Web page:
· Develop wind and solar power
· Preference to small dams
· Expert review of feasibility of large dams such as Kalabagh
· Build ‘mini hydro’s – small turbines on streams and rivers
· Develop ‘clean burn’ coal technology
· Support research in nuclear power generation
Energy is the life blood of an economy. The challenge is to generate and distribute energy in a cost effective, clean and sustainable way. Mustaqbil’s energy policy has two themes: Conservation and Generation.
Mustaqbil’s energy policy has two themes: Conservation and Generation.
Conservation is critical because it can yield some immediate short term benefits. These are the conservation measures that a Mustaqbil led government will take:
· Ban the use of air conditioning in all government and semi government offices (central and provincial), regardless of whether these offices are equipped with air conditioners or not. This is a luxury Pakistan cannot afford at present. The ban will result in immediately freeing up generating capacity and allow a reduction in load shedding. And, in any case, it is unconscionable that those who are supposed to serve the public sit in closed, cooled offices while the vast majority of our public may not even have access to basic services. .
Consult with architects and their associations to develop guidelines and building codes that enhance the role of natural ventilation, and encourage the use of insulating materials. The object is to obviate the need for artificial cooling.
· Consult with industry associations and energy consultants to optimize energy usage in factories. Combine this with tax breaks and other incentives to those who demonstrate energy savings..
RenewableRenewable include: wind, solar, tidal, and geothermal sources of energy. Some people would include hydro power in this category but we will treat this as a special case.
Wind turbines now in use are efficient and cost effective and are widely used in the developed world. In Spain, for example, on a good (i.e. windy) day, wind power contributes more than 10% of all power supplied to the Spanish grid.
The problem here in Pakistan is that we have failed to encourage or develop the technology and subsequent ability to indigenously design and manufacture wind turbines. This means that any scheme to generate power from wind in Pakistan would have to rely on imported turbines.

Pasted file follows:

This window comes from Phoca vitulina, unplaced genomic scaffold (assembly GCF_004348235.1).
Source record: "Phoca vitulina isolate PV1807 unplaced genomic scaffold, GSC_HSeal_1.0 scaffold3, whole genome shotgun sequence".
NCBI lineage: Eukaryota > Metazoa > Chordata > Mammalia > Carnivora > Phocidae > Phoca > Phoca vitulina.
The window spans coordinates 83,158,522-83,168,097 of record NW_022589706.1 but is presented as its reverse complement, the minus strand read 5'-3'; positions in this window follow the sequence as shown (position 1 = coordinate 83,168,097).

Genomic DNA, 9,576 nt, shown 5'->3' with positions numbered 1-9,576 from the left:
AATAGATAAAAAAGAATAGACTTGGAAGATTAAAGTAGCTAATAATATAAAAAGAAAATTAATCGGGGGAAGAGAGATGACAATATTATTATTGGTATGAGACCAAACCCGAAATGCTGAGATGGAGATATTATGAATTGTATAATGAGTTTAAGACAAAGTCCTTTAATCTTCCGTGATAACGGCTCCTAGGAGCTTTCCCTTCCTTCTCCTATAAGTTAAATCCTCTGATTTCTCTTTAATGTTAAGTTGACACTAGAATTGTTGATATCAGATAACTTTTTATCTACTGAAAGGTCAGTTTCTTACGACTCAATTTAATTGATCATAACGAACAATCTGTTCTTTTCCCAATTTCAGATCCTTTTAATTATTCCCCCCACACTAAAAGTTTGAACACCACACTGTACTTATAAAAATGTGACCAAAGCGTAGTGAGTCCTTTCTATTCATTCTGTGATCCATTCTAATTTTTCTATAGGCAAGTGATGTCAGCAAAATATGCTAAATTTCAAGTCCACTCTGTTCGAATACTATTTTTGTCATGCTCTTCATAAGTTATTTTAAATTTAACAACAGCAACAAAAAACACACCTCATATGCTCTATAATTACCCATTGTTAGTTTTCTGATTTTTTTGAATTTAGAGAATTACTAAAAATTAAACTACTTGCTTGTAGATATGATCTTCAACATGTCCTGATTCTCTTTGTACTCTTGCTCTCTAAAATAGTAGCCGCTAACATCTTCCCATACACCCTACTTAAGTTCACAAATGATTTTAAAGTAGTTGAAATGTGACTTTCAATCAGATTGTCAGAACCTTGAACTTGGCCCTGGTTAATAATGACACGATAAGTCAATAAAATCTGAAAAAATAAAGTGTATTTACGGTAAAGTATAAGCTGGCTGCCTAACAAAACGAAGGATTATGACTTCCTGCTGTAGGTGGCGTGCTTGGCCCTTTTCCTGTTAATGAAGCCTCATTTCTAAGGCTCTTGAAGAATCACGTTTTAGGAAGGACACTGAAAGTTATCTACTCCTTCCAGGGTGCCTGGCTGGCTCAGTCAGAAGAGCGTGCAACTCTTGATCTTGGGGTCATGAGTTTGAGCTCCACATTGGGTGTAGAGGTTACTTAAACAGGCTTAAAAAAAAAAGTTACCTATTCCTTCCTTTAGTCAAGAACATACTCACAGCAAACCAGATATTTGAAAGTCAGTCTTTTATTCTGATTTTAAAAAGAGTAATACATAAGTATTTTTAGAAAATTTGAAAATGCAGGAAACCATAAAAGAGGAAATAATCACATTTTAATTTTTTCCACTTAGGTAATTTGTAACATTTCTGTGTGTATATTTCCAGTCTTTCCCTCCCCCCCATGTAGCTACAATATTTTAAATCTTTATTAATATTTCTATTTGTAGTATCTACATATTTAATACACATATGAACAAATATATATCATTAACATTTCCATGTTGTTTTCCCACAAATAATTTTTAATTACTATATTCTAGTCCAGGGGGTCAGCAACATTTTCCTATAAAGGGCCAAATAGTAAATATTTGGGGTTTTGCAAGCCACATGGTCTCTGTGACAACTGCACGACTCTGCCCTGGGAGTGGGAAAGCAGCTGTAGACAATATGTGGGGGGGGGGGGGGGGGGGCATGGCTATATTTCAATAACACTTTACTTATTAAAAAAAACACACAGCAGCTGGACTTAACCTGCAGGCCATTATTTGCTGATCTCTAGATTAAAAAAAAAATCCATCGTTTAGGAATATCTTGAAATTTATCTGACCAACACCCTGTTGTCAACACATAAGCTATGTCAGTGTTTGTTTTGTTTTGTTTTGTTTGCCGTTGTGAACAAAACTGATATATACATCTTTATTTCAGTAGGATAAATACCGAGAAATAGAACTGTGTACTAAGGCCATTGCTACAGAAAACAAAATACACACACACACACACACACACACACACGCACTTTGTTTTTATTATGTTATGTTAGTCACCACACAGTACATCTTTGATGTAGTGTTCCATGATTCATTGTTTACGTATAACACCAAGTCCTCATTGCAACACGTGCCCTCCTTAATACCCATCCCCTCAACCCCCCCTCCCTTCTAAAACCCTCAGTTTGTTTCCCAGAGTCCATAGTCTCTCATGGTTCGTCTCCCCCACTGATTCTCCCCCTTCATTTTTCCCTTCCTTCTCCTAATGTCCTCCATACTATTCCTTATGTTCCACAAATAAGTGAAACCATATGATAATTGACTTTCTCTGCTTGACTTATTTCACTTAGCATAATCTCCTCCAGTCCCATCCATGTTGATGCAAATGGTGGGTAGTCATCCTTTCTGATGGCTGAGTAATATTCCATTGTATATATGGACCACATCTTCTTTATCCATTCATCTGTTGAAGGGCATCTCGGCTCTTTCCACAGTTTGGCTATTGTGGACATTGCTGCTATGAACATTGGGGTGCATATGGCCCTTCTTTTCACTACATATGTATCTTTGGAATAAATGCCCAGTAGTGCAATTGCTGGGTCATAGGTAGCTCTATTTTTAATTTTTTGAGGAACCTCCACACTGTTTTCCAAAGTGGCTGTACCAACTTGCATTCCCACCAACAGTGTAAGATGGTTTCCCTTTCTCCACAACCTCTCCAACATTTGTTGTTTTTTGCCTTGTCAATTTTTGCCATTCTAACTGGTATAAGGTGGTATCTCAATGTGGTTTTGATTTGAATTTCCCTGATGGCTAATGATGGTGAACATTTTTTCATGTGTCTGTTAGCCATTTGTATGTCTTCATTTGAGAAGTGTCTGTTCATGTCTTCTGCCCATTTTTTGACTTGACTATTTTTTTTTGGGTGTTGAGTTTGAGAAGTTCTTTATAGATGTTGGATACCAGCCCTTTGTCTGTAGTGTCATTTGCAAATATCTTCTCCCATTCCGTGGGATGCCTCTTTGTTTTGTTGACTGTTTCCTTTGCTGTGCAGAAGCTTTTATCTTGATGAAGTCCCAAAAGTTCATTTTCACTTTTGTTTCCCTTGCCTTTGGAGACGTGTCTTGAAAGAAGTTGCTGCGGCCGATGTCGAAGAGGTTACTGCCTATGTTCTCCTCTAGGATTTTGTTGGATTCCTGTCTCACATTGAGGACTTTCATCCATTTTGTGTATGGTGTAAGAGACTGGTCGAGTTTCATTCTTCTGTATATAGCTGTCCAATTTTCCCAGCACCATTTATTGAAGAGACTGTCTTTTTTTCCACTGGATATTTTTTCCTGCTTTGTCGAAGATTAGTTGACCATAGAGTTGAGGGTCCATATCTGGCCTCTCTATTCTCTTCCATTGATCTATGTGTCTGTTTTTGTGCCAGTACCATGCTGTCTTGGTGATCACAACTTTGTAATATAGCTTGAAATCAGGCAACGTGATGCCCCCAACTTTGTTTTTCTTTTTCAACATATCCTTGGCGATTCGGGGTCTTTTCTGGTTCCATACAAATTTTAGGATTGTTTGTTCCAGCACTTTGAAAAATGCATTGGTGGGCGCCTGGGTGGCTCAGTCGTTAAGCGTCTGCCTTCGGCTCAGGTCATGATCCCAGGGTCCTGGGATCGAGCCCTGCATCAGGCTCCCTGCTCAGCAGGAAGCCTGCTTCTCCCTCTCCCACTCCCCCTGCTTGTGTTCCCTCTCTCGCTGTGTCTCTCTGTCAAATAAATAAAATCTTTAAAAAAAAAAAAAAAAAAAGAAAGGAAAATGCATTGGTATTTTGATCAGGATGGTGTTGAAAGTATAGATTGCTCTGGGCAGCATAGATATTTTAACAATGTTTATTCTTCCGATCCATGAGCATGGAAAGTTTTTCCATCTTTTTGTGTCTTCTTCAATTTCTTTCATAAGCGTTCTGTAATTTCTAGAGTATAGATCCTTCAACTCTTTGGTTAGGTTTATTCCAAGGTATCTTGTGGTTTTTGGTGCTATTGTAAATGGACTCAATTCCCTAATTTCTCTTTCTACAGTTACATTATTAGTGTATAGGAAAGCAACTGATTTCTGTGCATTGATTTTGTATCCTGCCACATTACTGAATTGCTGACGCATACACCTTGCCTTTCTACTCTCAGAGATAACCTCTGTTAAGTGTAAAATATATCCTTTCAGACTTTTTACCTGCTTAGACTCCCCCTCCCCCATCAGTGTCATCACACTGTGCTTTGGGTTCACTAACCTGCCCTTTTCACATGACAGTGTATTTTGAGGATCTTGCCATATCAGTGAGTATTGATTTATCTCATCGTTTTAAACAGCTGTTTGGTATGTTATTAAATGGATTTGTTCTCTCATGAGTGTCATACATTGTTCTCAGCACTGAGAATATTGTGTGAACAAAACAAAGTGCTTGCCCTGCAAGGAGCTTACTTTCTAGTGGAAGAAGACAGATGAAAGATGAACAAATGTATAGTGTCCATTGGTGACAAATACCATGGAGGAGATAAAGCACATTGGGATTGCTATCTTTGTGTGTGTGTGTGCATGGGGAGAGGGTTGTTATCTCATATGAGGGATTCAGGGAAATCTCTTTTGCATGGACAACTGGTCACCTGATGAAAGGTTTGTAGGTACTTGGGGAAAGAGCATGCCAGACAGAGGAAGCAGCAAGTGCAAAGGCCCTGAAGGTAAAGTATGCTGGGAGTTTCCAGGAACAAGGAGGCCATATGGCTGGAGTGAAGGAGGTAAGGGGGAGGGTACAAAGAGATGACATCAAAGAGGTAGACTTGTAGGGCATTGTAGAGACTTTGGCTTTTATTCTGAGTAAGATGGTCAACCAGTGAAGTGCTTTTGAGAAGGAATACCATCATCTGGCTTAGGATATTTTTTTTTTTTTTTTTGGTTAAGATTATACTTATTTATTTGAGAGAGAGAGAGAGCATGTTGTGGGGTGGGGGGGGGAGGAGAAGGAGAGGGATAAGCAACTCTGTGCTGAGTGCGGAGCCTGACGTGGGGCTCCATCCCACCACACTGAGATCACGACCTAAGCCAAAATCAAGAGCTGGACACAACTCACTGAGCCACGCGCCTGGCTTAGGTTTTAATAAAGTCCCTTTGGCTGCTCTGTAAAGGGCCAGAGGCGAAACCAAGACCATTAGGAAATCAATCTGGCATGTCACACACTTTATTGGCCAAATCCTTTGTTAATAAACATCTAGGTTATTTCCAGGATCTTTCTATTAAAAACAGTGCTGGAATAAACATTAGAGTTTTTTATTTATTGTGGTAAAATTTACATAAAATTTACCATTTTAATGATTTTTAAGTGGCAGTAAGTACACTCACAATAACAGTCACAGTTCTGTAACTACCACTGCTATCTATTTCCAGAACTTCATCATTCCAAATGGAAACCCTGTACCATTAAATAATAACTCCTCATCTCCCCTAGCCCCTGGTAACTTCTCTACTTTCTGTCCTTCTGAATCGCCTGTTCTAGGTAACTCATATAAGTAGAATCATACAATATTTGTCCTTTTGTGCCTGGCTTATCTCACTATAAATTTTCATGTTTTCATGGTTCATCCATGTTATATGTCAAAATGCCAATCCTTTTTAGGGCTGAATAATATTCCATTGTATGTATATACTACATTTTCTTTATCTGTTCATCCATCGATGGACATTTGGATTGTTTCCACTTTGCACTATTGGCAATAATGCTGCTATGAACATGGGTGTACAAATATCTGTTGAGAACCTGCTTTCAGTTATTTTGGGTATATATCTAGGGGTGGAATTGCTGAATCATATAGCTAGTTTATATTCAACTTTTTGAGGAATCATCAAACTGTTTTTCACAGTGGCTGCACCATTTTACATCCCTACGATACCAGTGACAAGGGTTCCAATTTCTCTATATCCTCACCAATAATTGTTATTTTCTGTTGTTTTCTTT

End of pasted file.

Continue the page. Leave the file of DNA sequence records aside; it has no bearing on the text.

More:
This is unacceptable to Mustaqbil. We will insist that all wind turbines used in Pakistan are manufactured here. This could be done through technology transfer or through indigenous R&D. We are inclined towards the latter option since the technologies involved are basic and well understood.
Pakistan, as a tropical country, enjoys plentiful sunshine all year round. This blessing must be exploited.
Mustaqbil’s solar strategy has two prongs to it:
· Direct conversion to electricity by the use of photo voltaic solar cells.
· Heat capture through absorptive materials, or at the focus of concave reflecting surfaces.
DIRECT CONVERSION first: The cost and efficiency of conventional silicon based photo voltaic cells makes this method expensive and largely impractical for large scale use in a country like Pakistan.
However, Mustaqbil plans to fund basic research at our universities with the objective of developing new photo electric materials which are efficient and can be produced at a low cost.
HEAT CAPTURE, on the other hand, is something that can yield immediate results. Applications can include water heaters and stoves in remote rural areas. Mustaqbil will seek a partnership between government, industry and academia to make functional solar devices available to the rural population.
Tidal and Geothermal
We are also in favour of moving forward in an aggressive manner to build small scale hydroelectric projects. Such projects would be designed to be ‘slotted in’ to fast moving river flows in rural areas and provide power to one or several villages. The equipment could be just a single shore mounted turbine attached to a generator.
The challenge is to design and build these turbines and generators locally at a reasonable cost. And then to identify locations along the entire length of all our river systems to see where such ‘mini hydros’ could be slotted in.
Mustaqbil Pakistan will focus the nation's resources to develop the technology to build and deploy the equipment needed for these ‘mini hydro’ projects.
We have defined ‘conventional’ power plants to mean plants in which power is generated either by gas or steam turbines. Gas turbine plants tend to be limited in the sort of fuels they can burn. This is because the fuel – gas or liquid – has to be burned in the turbine itself. Whereas in steam turbine plants the fuel is burned externally to produce steam which then powers a turbine. So steam turbine plants can operate on solid fuels such as coal. This means increased flexibility and generally lower costs.
Pakistan is poor in petroleum resources hence gas turbine powered plants would have to rely primarily on imported fuels. Whereas steam turbine plants could be operated from local resources such as coal.
Hence Mustaqbil believes that the preferred option for Pakistan is steam turbine plants. We also strongly believe that the technology to manufacture such plants should be developed locally.
It is worth stating that conventional power plants are large sources of atmospheric pollution. Mustaqbil will encourage the development and use of clean burning technologies that would seek to improve combustion efficiency and minimize the environmental footprint of such plants.